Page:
As a result, Microsoft introduced new features with the Windows 10 Creators Update that were aimed at giving users more granular control of data that is collected. And to be even more transparent, Microsoft even provided “in-product information” which goes into more detail about what each privacy setting does, and how that information is used by the company.
Now that these new practices have been operational for the past few months, Microsoft is giving a status update on how things are going. In short, the company says that it has received mostly positive feedback from consumers with regards to the privacy changes.
Interestingly enough, nearly three quarters (71 percent) of customers are choosing to transmit Full diagnostics data, which Windows Devices Group Privacy Officer Marisa Rogers says “[helps] us fix things and improve Microsoft products.”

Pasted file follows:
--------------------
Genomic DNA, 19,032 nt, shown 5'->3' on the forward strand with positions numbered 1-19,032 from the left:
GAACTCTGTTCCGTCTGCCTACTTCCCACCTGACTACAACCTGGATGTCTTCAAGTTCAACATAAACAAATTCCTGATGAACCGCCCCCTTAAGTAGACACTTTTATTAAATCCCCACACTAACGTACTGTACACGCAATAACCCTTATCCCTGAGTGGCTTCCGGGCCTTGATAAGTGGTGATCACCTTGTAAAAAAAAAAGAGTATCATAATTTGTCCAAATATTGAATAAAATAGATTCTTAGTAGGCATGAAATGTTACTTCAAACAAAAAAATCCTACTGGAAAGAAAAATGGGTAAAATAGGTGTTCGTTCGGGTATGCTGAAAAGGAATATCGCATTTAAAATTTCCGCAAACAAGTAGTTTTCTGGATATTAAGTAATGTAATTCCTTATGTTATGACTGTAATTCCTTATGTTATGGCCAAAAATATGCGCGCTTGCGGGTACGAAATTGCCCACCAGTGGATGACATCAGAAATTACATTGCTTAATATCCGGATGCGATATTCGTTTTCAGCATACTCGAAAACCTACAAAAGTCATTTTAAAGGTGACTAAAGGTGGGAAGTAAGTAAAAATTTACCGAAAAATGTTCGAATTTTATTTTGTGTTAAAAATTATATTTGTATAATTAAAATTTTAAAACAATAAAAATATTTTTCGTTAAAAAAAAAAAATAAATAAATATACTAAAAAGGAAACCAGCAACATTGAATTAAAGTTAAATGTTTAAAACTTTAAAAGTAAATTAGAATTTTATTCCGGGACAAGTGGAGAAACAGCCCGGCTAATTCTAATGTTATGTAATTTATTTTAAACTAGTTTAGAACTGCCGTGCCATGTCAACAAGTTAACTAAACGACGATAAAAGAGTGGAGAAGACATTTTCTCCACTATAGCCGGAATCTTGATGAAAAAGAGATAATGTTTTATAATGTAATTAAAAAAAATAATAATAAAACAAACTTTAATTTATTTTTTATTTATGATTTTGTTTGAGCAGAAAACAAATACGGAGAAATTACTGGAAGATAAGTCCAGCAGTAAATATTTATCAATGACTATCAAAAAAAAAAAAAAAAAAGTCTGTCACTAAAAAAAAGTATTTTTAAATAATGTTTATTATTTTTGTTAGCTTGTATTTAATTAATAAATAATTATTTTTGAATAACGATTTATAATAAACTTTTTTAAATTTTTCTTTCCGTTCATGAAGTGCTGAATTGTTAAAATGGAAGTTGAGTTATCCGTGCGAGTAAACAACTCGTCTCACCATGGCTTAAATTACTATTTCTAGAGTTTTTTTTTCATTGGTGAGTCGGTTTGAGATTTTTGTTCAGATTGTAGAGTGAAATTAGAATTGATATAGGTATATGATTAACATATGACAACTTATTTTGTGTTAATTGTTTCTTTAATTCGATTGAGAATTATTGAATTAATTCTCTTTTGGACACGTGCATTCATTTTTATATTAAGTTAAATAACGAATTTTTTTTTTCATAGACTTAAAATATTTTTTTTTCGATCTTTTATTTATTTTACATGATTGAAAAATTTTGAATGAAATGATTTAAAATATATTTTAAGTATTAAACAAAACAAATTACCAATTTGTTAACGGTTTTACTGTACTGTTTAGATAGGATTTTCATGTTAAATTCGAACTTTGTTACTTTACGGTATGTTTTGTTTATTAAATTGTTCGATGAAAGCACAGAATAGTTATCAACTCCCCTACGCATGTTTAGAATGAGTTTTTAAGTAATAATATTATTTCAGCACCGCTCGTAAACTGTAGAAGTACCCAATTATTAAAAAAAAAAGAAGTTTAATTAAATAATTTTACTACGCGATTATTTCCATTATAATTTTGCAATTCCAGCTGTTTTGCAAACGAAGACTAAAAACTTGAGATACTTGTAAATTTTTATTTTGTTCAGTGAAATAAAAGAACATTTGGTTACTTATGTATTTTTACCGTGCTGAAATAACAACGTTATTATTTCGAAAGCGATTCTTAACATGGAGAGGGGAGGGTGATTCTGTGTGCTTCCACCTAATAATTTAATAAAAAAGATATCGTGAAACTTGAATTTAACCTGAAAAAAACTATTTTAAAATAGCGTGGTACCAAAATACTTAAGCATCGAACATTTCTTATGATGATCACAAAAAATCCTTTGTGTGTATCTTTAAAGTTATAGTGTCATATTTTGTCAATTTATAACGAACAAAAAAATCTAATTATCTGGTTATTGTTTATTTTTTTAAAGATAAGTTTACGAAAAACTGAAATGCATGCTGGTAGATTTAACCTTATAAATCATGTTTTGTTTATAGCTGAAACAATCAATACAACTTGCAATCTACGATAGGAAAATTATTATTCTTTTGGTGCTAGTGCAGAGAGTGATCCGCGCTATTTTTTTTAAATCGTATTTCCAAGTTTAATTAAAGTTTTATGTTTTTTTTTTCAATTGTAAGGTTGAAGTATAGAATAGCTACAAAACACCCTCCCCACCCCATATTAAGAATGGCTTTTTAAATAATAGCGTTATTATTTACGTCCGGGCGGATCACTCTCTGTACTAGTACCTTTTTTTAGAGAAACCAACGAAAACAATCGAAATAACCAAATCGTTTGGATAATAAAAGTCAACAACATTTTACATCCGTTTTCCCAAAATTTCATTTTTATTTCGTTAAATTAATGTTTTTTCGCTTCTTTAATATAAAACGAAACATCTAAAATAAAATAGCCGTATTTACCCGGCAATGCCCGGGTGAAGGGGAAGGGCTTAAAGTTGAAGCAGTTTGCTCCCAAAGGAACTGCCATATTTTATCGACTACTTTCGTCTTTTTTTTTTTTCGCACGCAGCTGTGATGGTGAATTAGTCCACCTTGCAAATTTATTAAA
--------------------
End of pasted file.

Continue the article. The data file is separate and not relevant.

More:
“We’ve also seen a positive reception to the web-based privacy dashboard which allows you to see and control your activity data across multiple Microsoft services,” added Rogers. “Announced back in January, the privacy dashboard has been visited by more than 23 million people on accounts.microsoft.com.”
Although it appears that Microsoft’s transformation when it comes to privacy within Windows 10 is being embraced by users, there is still additional work that can [and will] be done in the future. Rogers acknowledges this, writing, “We know there is still work to do to meet and anticipate the expectations across our diverse customer base and provide you with the best privacy experience possible.”
Moving forward, you can expect to see Microsoft’s continual efforts to bolster user privacy in future Insider builds of the Windows 10 Fall Creators Update. This next major update to the Windows 10 operating system will be released to the public — surprise, surprise — this fall.